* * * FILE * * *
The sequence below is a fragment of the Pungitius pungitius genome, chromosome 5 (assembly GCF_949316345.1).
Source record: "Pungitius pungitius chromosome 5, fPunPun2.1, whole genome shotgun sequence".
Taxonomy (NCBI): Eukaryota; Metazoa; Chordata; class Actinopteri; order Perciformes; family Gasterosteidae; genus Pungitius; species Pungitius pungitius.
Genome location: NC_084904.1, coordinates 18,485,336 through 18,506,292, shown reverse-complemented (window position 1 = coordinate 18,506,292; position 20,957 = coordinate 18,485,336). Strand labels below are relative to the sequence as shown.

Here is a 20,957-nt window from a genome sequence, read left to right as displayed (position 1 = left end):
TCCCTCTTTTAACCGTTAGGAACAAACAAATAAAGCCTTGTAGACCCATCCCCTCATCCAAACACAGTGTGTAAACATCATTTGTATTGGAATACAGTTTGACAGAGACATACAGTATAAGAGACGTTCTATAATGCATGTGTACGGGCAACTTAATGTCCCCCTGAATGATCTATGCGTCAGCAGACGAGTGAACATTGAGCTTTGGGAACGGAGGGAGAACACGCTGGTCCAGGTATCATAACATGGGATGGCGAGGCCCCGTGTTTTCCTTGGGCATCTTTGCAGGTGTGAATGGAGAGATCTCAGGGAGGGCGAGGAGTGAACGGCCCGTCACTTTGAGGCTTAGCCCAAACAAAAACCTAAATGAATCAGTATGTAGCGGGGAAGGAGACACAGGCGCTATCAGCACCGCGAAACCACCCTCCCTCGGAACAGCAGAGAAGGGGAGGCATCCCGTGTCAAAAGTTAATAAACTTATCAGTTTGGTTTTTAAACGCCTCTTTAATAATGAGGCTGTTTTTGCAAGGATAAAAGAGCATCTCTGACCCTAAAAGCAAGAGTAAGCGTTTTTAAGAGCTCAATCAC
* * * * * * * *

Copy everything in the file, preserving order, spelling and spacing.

The sequence below is a fragment of the Pungitius pungitius genome, chromosome 5 (assembly GCF_949316345.1).
Source record: "Pungitius pungitius chromosome 5, fPunPun2.1, whole genome shotgun sequence".
Taxonomy (NCBI): Eukaryota; Metazoa; Chordata; class Actinopteri; order Perciformes; family Gasterosteidae; genus Pungitius; species Pungitius pungitius.
Genome location: NC_084904.1, coordinates 18,485,336 through 18,506,292, shown reverse-complemented (window position 1 = coordinate 18,506,292; position 20,957 = coordinate 18,485,336). Strand labels below are relative to the sequence as shown.

Here is a 20,957-nt window from a genome sequence, read left to right as displayed (position 1 = left end):
TCCCTCTTTTAACCGTTAGGAACAAACAAATAAAGCCTTGTAGACCCATCCCCTCATCCAAACACAGTGTGTAAACATCATTTGTATTGGAATACAGTTTGACAGAGACATACAGTATAAGAGACGTTCTATAATGCATGTGTACGGGCAACTTAATGTCCCCCTGAATGATCTATGCGTCAGCAGACGAGTGAACATTGAGCTTTGGGAACGGAGGGAGAACACGCTGGTCCAGGTATCATAACATGGGATGGCGAGGCCCCGTGTTTTCCTTGGGCATCTTTGCAGGTGTGAATGGAGAGATCTCAGGGAGGGCGAGGAGTGAACGGCCCGTCACTTTGAGGCTTAGCCCAAACAAAAACCTAAATGAATCAGTATGTAGCGGGGAAGGAGACACAGGCGCTATCAGCACCGCGAAACCACCCTCCCTCGGAACAGCAGAGAAGGGGAGGCATCCCGTGTCAAAAGTTAATAAACTTATCAGTTTGGTTTTTAAACGCCTCTTTAATAATGAGGCTGTTTTTGCAAGGATAAAAGAGCATCTCTGACCCTAAAAGCAAGAGTAAGCGTTTTTAAGAGCTCAATCAC